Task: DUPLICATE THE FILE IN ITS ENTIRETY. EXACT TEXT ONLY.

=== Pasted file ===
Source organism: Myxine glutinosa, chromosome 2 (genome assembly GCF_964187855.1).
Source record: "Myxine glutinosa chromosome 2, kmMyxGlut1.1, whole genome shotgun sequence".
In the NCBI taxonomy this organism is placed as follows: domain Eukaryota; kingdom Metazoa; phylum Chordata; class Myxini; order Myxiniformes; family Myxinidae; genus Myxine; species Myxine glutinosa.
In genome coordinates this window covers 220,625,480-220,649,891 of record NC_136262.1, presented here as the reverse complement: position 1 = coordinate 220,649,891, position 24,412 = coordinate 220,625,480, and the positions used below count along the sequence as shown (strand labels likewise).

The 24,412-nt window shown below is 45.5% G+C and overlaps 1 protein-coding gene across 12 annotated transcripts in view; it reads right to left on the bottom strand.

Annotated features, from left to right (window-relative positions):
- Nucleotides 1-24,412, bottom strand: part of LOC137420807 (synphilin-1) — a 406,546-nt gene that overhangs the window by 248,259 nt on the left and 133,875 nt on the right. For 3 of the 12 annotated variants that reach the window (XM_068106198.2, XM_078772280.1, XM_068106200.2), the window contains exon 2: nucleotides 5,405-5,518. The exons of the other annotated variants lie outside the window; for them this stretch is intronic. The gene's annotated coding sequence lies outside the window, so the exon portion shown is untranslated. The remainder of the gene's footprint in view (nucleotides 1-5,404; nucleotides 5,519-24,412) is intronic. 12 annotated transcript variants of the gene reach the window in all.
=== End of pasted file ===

Source organism: Myxine glutinosa, chromosome 2 (genome assembly GCF_964187855.1).
Source record: "Myxine glutinosa chromosome 2, kmMyxGlut1.1, whole genome shotgun sequence".
In the NCBI taxonomy this organism is placed as follows: domain Eukaryota; kingdom Metazoa; phylum Chordata; class Myxini; order Myxiniformes; family Myxinidae; genus Myxine; species Myxine glutinosa.
In genome coordinates this window covers 220,625,480-220,649,891 of record NC_136262.1, presented here as the reverse complement: position 1 = coordinate 220,649,891, position 24,412 = coordinate 220,625,480, and the positions used below count along the sequence as shown (strand labels likewise).

The 24,412-nt window shown below is 45.5% G+C and overlaps 1 protein-coding gene across 12 annotated transcripts in view; it reads right to left on the bottom strand.

Annotated features, from left to right (window-relative positions):
- Nucleotides 1-24,412, bottom strand: part of LOC137420807 (synphilin-1) — a 406,546-nt gene that overhangs the window by 248,259 nt on the left and 133,875 nt on the right. For 3 of the 12 annotated variants that reach the window (XM_068106198.2, XM_078772280.1, XM_068106200.2), the window contains exon 2: nucleotides 5,405-5,518. The exons of the other annotated variants lie outside the window; for them this stretch is intronic. The gene's annotated coding sequence lies outside the window, so the exon portion shown is untranslated. The remainder of the gene's footprint in view (nucleotides 1-5,404; nucleotides 5,519-24,412) is intronic. 12 annotated transcript variants of the gene reach the window in all.